By Paul Chaffee
REPORT FROM NASHVILLE
The “interfaith seminary” movement profiled in these pages last September has developed into a national community of clergy, scholars, and seminarians. Sixty of them gathered early this month at the Scarritt Bennett Center in Nashville, Tennessee, for the second “Big ‘I’” conference sponsored by OUnI (Order of Universal Interfaith). Eighteen presenters were each given 18 minutes period! – which left time for rich Q&A sessions that continued into the dining room.
Familiar interfaith figures like Paul McKenna talked about the Golden Rule and the GR poster now in many languages. Adam Bucko described ministry among homeless kids in New York City as a new monasticism. Kurt Johnson presented twice. His The Coming Interspiritual Age, profiled here last November, is an Amazon Books top ten performer. Skype video and a digital projector allowed us to hear live, interactive mini-presentations from interfaith leaders in Australia, Mexico, and Uganda, an awesome achievement for the uninitiated.
Even more interesting, over and over one heard “this is one of the best interfaith conferences I’ve been to!” One after another, presenters caught our attention. A publication of the presentations is planned.
Thomas Thresher, who attended a traditional seminary and pastors a progressive Protestant church in Snohomish, Washington, brought life to the “integral” part of the Big I. His new book Irreverent Reverence is a remarkable synthesis of integral theory, as developed by Ken Wilbur and others, along with a workbook on how to use this theory in a congregation. The content is applicable and useful for any worshipping community which deeply cares about the spiritual nurture and transformation of each member. Thresher’s work, though clearly Christian, is interfaith-friendly and interspiritually resonant.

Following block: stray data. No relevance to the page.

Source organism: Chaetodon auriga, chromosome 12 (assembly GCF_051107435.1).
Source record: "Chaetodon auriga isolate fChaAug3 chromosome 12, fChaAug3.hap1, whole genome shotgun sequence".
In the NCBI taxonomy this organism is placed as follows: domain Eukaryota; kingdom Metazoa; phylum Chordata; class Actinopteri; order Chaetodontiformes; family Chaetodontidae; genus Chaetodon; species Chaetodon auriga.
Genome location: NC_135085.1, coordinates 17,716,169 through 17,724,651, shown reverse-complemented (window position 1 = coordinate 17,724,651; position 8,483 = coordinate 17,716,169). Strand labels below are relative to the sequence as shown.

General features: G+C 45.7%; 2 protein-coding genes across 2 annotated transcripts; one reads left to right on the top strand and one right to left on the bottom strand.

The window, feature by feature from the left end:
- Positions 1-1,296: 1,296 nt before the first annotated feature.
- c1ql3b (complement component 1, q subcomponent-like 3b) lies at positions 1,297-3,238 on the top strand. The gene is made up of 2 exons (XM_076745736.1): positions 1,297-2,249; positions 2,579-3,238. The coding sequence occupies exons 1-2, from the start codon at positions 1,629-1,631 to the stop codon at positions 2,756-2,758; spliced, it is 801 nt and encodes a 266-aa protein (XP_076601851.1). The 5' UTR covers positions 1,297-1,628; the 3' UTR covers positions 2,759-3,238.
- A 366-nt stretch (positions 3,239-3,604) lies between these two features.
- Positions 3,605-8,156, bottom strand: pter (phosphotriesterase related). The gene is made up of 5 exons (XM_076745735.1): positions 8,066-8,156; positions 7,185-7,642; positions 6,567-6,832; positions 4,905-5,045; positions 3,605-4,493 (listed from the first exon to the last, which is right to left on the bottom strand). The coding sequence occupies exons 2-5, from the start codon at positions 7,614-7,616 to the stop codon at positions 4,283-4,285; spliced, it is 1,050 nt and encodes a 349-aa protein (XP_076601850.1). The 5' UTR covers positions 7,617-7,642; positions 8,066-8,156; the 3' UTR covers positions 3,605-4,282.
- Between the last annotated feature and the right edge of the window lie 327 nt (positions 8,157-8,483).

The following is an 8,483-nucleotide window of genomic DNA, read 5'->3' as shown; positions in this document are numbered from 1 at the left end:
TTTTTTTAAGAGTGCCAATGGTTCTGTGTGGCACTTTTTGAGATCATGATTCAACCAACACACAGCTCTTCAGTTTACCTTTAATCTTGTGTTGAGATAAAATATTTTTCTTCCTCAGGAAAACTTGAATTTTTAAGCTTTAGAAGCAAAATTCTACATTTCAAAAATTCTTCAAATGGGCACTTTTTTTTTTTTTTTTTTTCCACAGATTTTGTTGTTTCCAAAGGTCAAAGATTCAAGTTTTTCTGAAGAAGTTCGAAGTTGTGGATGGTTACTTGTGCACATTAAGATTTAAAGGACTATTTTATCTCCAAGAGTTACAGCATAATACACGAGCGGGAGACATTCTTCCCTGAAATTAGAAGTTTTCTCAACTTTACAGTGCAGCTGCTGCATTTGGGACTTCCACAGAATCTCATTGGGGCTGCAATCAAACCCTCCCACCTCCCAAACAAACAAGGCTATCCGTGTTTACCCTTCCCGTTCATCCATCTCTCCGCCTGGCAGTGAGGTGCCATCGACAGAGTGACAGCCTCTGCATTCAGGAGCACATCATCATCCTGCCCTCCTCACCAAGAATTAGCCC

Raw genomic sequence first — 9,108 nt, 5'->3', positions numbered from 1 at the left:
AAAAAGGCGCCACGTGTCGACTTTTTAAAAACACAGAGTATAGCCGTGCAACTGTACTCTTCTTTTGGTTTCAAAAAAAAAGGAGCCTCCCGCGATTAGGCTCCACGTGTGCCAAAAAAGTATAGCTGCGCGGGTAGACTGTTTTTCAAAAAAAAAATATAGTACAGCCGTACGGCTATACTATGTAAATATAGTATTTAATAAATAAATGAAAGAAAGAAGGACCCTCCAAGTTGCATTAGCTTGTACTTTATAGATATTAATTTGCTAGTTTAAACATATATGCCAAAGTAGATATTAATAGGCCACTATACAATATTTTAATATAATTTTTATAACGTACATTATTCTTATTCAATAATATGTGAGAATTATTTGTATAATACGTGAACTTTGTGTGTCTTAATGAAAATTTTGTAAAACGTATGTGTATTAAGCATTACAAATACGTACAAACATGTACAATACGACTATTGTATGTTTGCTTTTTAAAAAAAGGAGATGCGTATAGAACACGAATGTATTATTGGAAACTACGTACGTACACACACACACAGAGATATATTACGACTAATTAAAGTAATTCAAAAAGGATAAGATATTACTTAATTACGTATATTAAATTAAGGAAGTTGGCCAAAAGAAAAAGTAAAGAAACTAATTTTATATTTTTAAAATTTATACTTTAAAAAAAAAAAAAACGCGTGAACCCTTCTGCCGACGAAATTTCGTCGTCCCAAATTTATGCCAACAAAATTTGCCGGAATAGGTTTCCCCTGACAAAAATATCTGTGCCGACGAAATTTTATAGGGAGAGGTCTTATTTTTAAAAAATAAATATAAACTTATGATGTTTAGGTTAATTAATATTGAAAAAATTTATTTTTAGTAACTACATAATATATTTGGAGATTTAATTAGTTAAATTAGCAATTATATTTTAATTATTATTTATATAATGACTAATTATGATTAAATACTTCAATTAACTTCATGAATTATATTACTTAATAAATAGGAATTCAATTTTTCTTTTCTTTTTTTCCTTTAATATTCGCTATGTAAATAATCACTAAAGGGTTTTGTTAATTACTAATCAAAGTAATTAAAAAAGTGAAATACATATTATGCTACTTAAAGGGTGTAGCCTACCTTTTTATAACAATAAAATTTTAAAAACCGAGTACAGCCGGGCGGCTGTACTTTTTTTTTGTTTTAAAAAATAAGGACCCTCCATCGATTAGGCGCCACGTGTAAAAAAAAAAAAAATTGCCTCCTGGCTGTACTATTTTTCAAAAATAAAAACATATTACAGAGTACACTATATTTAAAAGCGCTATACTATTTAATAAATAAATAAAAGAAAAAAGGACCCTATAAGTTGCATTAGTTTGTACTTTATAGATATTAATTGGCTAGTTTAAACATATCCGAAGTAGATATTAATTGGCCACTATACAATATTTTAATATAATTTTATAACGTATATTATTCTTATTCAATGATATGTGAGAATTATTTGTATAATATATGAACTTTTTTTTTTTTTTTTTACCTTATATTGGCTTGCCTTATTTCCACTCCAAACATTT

The “Big I” is new fruit in the interreligious vineyard, and this conference, though small, indicated bigger things to come. There was an excitement in the room and a banquet of ideas and experiences. None of us expected Nashville to be frigid, but we were equally surprised at how very warm, friendly, and engaging the whole event turned out to be. Rev. Tim Miner and Rabbi Rami Shapiro (both TIO contributors in months past) were the sparkplugs that made it all happen, and those who attended were deeply appreciative.